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address (one's) comments to (someone or something)

To speak to a specific person or group about something. You can address any comments about the event to our marketing department. I'm not sure who I'm addressing my comments to because I haven't found out who is going to be in the audience yet.
See also: address, comment, to

address (one's) remarks to (someone or something)

To speak to a specific person or group about something. You can address any remarks about the event to our marketing department. I'm not sure who I'm addressing my remarks to because I haven't found out who is going to be in the audience yet.
See also: address, remark, to

comment (up)on (someone or something)

To speak about a particular person or topic. The young starlet refused to comment on the rumors surrounding her latest movie. The doctor refused to comment upon his patient during the interview.
See also: comment

comment about (someone or something)

To speak about a particular person or topic. The young starlet refused to comment about the rumors surrounding her latest movie.
See also: comment

comment back

A common comment on popular social media posts that informs others that the commenter will like the first picture on someone's page if they like the first picture on the commenter's page. Often abbreviated as "CB." Ever since I started writing "comment back" on famous people's posts, my Instagram pictures have been getting way more comments!
See also: back, comment

comment out

To change some amount of computer programming code into a comment, thus disabling it within the program without deleting it altogether. A noun or pronoun can be used between "comment" and "out." I really wish you would stop commenting out so much of your code, because you're leaving behind a cluttered mess. Why don't we just comment it out for now, so we can reimplement it later if we want?
See also: comment, out

no comment

I don't have any response to make about that. Said as a reply to a question or insinuation. A: "It just seems a bit odd that your salary increase comes at the exact same time as the pay cut to your employees." B: "No comment." A: "Governor, how long have you been accepting bribes?" B: "No comment."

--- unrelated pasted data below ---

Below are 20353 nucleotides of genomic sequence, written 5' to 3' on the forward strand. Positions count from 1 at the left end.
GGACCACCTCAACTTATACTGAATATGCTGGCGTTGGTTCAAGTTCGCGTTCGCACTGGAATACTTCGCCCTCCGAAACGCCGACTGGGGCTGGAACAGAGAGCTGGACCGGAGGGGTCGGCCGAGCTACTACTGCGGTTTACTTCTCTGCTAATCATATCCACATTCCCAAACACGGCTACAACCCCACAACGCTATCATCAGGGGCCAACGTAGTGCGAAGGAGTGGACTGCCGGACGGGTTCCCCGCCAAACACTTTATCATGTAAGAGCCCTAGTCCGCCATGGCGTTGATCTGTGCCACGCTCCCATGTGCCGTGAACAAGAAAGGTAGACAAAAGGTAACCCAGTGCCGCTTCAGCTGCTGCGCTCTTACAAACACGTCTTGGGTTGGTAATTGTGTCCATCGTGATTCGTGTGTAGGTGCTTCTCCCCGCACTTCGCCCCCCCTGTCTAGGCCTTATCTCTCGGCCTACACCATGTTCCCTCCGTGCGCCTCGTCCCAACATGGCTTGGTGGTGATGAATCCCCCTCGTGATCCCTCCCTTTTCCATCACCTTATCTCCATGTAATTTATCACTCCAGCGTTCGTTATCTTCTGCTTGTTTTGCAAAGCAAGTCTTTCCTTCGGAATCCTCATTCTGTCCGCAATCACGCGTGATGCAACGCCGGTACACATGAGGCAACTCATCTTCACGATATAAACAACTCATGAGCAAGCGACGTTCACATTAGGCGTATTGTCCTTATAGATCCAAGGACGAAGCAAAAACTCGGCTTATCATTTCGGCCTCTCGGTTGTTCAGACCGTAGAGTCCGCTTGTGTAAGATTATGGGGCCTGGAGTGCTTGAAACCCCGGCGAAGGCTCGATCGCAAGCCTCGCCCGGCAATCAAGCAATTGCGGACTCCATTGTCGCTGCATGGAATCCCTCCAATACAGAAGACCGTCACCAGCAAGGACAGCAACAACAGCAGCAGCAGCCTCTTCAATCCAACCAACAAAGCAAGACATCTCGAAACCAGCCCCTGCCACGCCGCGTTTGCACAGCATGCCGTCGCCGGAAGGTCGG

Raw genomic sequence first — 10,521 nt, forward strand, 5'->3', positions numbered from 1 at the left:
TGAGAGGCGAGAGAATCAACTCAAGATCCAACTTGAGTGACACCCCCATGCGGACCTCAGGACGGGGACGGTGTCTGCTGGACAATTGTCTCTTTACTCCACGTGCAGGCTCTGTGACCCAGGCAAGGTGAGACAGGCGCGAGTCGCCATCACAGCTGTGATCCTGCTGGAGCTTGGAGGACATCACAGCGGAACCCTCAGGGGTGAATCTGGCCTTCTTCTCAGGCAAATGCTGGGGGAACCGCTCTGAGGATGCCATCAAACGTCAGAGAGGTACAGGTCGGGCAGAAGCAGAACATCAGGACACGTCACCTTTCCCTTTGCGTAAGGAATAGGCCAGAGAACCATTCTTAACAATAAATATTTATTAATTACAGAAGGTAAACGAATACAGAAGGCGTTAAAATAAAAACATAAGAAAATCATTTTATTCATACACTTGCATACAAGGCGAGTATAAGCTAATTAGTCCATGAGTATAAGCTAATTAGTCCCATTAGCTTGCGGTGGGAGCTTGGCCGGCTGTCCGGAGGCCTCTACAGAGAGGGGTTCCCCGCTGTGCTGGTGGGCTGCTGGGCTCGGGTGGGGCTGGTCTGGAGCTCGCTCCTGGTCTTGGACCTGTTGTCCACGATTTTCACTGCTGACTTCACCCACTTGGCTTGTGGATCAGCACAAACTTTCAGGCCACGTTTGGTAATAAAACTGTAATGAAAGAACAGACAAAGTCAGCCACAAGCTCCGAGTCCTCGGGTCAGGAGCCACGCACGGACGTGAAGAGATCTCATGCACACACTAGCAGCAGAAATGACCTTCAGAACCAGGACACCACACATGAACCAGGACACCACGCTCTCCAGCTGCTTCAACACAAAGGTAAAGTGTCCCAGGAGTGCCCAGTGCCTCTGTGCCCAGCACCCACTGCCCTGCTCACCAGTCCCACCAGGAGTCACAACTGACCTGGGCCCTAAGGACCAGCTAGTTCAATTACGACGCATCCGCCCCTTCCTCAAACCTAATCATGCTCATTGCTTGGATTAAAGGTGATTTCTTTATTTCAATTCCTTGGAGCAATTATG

See also: comment, no

snide comment

A remark or comment that is particularly mocking, scornful, or derogatory. Savita was ecstatic over her acceptance to law school, but John's snide comment about her ability to succeed really undermined her confidence. Sarah always sits at the back of these team meetings making snide comments about whatever the boss is saying.
See also: comment, snide
Farlex Dictionary of Idioms. © 2015 Farlex, Inc, all rights reserved.

address comments or remarks to someone

to say something directly to a specific person or group of persons. (See also address oneself to someone; address oneself to something.) George addressed his remarks to everyone.
See also: address, comment, remark, to

comment about someone or something

 and comment (up)on someone or something
to make a remark about someone or something. There is no need to comment upon this event. Please don't comment on Liz's problems.
See also: comment

No comment.

I have nothing to say on this matter. Q: When did you stop beating your dog? A: No comment. Q: Georgie, did you chop down the cherry tree? A: No comment.
See also: comment, no
McGraw-Hill Dictionary of American Idioms and Phrasal Verbs. © 2002 by The McGraw-Hill Companies, Inc.

ˌno ˈcomment

(said in reply to a question, usually from a journalist) I have nothing to say about that: ‘Will you resign, sir?’ ‘No comment!’
See also: comment, no
Farlex Partner Idioms Dictionary © Farlex 2017

no comment

I don’t want to talk about it. This ambiguous reply to a question one doesn’t wish to answer originated in the mid-twentieth century among politicians and diplomats responding to journalists or interviewers. It soon began to be used more widely by other public figures and is fast approaching the status of a cliché.
See also: comment, no
The Dictionary of Clichés by Christine Ammer Copyright © 2013 by Christine Ammer